101. Home today from our cruise. I had put my name on the list for All the Light You Cannot See months ago, and the week before we were to leave, I got an email that it was in. Work was crazy trying to get ready to be out for a week, so I didn’t get by to pick it up during the week, but was really looking forward to reading it on vacation. On Friday, I went online to check their Saturday hours, and discovered they closed for remodeling as of 4:30 Friday afternoon. So I did not love the library as book source last week. I finished the 2 books I brought, so spent the last day wishing I had picked it up.

    I love Kiva – my employer provided funds for us to donate through a promotion, and I got a $100 gift there last Christmas. I really enjoy selecting the loans, and got weirdly attached to Ahmed, the Palestinian barber. He stopped paying during a lot of the turmoil there, and I was ridiculously happy when I got an email saying he had made a payment. I was really glad he was okay. For my kids this year, part of their gift money went to one of a list of charitable options I talked to them about. They picked Heifer Int’l. Maybe next year I’ll do Kiva so they can do their own research and pick their loan.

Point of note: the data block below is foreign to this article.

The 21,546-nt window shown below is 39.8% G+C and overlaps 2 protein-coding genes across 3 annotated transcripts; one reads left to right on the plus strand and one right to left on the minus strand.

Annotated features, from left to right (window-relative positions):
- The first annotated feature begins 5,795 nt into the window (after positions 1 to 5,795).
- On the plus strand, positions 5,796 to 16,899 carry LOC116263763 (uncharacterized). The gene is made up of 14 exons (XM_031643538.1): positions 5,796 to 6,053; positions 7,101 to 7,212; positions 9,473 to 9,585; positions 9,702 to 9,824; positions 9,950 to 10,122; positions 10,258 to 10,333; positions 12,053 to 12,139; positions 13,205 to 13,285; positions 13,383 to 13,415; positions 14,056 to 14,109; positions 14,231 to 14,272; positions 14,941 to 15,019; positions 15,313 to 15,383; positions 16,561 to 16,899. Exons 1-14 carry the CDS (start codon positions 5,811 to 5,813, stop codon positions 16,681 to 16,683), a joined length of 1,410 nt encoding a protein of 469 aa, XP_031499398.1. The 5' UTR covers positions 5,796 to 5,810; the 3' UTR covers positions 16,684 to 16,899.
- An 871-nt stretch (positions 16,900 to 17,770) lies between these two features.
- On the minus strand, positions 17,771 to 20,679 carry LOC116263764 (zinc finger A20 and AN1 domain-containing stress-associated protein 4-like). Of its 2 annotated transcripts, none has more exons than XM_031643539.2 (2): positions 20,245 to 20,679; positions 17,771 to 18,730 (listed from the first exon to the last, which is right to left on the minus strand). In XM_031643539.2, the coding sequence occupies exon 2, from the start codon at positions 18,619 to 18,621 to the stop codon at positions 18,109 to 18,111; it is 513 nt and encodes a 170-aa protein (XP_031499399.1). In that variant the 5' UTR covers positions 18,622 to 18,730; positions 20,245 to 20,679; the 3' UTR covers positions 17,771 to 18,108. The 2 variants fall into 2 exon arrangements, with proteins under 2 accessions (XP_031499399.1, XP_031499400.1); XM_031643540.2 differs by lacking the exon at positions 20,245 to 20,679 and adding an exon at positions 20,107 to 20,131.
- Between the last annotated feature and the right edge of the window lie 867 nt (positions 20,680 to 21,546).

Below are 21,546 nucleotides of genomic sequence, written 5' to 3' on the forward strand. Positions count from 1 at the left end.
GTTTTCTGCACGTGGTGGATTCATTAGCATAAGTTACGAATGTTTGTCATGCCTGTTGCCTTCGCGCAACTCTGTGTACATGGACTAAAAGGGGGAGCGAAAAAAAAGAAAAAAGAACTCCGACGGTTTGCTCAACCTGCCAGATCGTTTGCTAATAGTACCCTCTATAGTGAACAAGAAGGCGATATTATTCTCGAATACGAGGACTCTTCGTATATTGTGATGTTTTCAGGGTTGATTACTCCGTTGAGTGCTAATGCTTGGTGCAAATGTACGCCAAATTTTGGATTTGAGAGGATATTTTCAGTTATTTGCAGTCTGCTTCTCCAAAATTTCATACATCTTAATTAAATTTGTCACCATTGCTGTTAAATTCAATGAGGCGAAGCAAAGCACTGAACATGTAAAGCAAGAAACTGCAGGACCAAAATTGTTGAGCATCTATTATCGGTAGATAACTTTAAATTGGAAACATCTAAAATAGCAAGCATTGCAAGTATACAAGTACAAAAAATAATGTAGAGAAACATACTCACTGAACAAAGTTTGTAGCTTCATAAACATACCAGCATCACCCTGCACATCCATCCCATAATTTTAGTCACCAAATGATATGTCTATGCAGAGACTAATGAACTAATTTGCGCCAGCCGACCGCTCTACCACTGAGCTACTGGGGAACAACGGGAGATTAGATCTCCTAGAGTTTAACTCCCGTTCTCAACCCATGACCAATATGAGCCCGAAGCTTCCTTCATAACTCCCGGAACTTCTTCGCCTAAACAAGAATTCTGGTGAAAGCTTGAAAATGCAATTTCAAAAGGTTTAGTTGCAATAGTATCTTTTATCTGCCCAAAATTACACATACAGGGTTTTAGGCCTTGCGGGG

102. Austinmom,
    I’m so sorry to hear about your mom. We are living parallel lives; my mom also fell and broke her hip last week and we have settled her into rehab. Not at all what we had hoped for the holidays. I hope your mom does well.

  103. Hour – Sorry to hear about your mom. Agreed, not the relaxing holiday I thought we’d have! Wishing your mom a full and speedy recovery.

  104. I’ve been away for ages (trying to be productive) but I started reading a few of the last topics now that I’ve got some time to hang around with kids and enjoy the rain!

    Austinmom & Hour from Nowhere– Here’s hoping for a good recovery for both your moms.